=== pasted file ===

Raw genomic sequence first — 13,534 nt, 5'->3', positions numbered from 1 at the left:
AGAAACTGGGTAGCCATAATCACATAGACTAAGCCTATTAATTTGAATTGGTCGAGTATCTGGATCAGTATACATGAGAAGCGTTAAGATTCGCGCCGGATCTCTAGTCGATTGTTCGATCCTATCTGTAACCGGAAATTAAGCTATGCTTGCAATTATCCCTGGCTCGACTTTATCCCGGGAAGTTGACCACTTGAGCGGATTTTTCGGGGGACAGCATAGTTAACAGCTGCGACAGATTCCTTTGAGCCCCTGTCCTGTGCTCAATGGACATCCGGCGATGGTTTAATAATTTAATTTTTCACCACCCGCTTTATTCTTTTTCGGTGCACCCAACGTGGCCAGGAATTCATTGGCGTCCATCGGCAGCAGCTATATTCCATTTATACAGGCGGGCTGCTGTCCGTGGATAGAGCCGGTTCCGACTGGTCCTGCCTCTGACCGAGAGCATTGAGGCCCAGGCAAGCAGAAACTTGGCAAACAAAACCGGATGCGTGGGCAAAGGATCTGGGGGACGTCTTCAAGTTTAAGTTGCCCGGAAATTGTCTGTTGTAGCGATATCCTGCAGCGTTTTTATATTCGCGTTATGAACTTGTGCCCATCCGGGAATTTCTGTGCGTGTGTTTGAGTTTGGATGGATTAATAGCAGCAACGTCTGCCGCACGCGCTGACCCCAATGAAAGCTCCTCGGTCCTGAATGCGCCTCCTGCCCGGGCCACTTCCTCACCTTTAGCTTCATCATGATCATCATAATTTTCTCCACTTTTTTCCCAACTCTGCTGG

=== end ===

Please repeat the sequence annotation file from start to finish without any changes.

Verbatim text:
Raw genomic sequence first — 13,534 nt, 5'->3', positions numbered from 1 at the left:
AGAAACTGGGTAGCCATAATCACATAGACTAAGCCTATTAATTTGAATTGGTCGAGTATCTGGATCAGTATACATGAGAAGCGTTAAGATTCGCGCCGGATCTCTAGTCGATTGTTCGATCCTATCTGTAACCGGAAATTAAGCTATGCTTGCAATTATCCCTGGCTCGACTTTATCCCGGGAAGTTGACCACTTGAGCGGATTTTTCGGGGGACAGCATAGTTAACAGCTGCGACAGATTCCTTTGAGCCCCTGTCCTGTGCTCAATGGACATCCGGCGATGGTTTAATAATTTAATTTTTCACCACCCGCTTTATTCTTTTTCGGTGCACCCAACGTGGCCAGGAATTCATTGGCGTCCATCGGCAGCAGCTATATTCCATTTATACAGGCGGGCTGCTGTCCGTGGATAGAGCCGGTTCCGACTGGTCCTGCCTCTGACCGAGAGCATTGAGGCCCAGGCAAGCAGAAACTTGGCAAACAAAACCGGATGCGTGGGCAAAGGATCTGGGGGACGTCTTCAAGTTTAAGTTGCCCGGAAATTGTCTGTTGTAGCGATATCCTGCAGCGTTTTTATATTCGCGTTATGAACTTGTGCCCATCCGGGAATTTCTGTGCGTGTGTTTGAGTTTGGATGGATTAATAGCAGCAACGTCTGCCGCACGCGCTGACCCCAATGAAAGCTCCTCGGTCCTGAATGCGCCTCCTGCCCGGGCCACTTCCTCACCTTTAGCTTCATCATGATCATCATAATTTTCTCCACTTTTTTCCCAACTCTGCTGG